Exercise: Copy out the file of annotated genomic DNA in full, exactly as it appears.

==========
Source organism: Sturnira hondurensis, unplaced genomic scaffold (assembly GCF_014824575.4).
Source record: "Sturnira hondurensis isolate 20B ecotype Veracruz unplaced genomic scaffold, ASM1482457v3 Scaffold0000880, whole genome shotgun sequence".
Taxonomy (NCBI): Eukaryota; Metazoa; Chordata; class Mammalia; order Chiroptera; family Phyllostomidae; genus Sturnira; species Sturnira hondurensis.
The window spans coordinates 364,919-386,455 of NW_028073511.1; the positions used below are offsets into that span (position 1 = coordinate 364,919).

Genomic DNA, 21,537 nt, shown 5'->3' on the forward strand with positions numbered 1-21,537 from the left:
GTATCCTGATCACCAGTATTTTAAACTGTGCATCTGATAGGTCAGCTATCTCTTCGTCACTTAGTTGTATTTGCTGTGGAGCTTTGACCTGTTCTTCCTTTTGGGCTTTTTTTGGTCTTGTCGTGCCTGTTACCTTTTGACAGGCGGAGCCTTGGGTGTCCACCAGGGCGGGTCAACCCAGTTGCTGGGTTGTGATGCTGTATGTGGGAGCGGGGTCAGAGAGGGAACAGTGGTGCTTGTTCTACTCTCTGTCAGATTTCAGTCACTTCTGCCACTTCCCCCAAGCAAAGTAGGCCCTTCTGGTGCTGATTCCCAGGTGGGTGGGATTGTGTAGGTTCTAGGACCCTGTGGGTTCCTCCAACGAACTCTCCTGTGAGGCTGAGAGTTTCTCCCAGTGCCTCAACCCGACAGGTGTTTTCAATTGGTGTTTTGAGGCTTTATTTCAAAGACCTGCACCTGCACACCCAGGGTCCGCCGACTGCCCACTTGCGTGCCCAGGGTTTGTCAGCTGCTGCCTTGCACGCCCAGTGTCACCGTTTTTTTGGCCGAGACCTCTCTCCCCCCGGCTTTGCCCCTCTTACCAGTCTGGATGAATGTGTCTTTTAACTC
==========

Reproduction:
Source organism: Sturnira hondurensis, unplaced genomic scaffold (assembly GCF_014824575.4).
Source record: "Sturnira hondurensis isolate 20B ecotype Veracruz unplaced genomic scaffold, ASM1482457v3 Scaffold0000880, whole genome shotgun sequence".
Taxonomy (NCBI): Eukaryota; Metazoa; Chordata; class Mammalia; order Chiroptera; family Phyllostomidae; genus Sturnira; species Sturnira hondurensis.
The window spans coordinates 364,919-386,455 of NW_028073511.1; the positions used below are offsets into that span (position 1 = coordinate 364,919).

Genomic DNA, 21,537 nt, shown 5'->3' on the forward strand with positions numbered 1-21,537 from the left:
GTATCCTGATCACCAGTATTTTAAACTGTGCATCTGATAGGTCAGCTATCTCTTCGTCACTTAGTTGTATTTGCTGTGGAGCTTTGACCTGTTCTTCCTTTTGGGCTTTTTTTGGTCTTGTCGTGCCTGTTACCTTTTGACAGGCGGAGCCTTGGGTGTCCACCAGGGCGGGTCAACCCAGTTGCTGGGTTGTGATGCTGTATGTGGGAGCGGGGTCAGAGAGGGAACAGTGGTGCTTGTTCTACTCTCTGTCAGATTTCAGTCACTTCTGCCACTTCCCCCAAGCAAAGTAGGCCCTTCTGGTGCTGATTCCCAGGTGGGTGGGATTGTGTAGGTTCTAGGACCCTGTGGGTTCCTCCAACGAACTCTCCTGTGAGGCTGAGAGTTTCTCCCAGTGCCTCAACCCGACAGGTGTTTTCAATTGGTGTTTTGAGGCTTTATTTCAAAGACCTGCACCTGCACACCCAGGGTCCGCCGACTGCCCACTTGCGTGCCCAGGGTTTGTCAGCTGCTGCCTTGCACGCCCAGTGTCACCGTTTTTTTGGCCGAGACCTCTCTCCCCCCGGCTTTGCCCCTCTTACCAGTCTGGATGAATGTGTCTTTTAACTC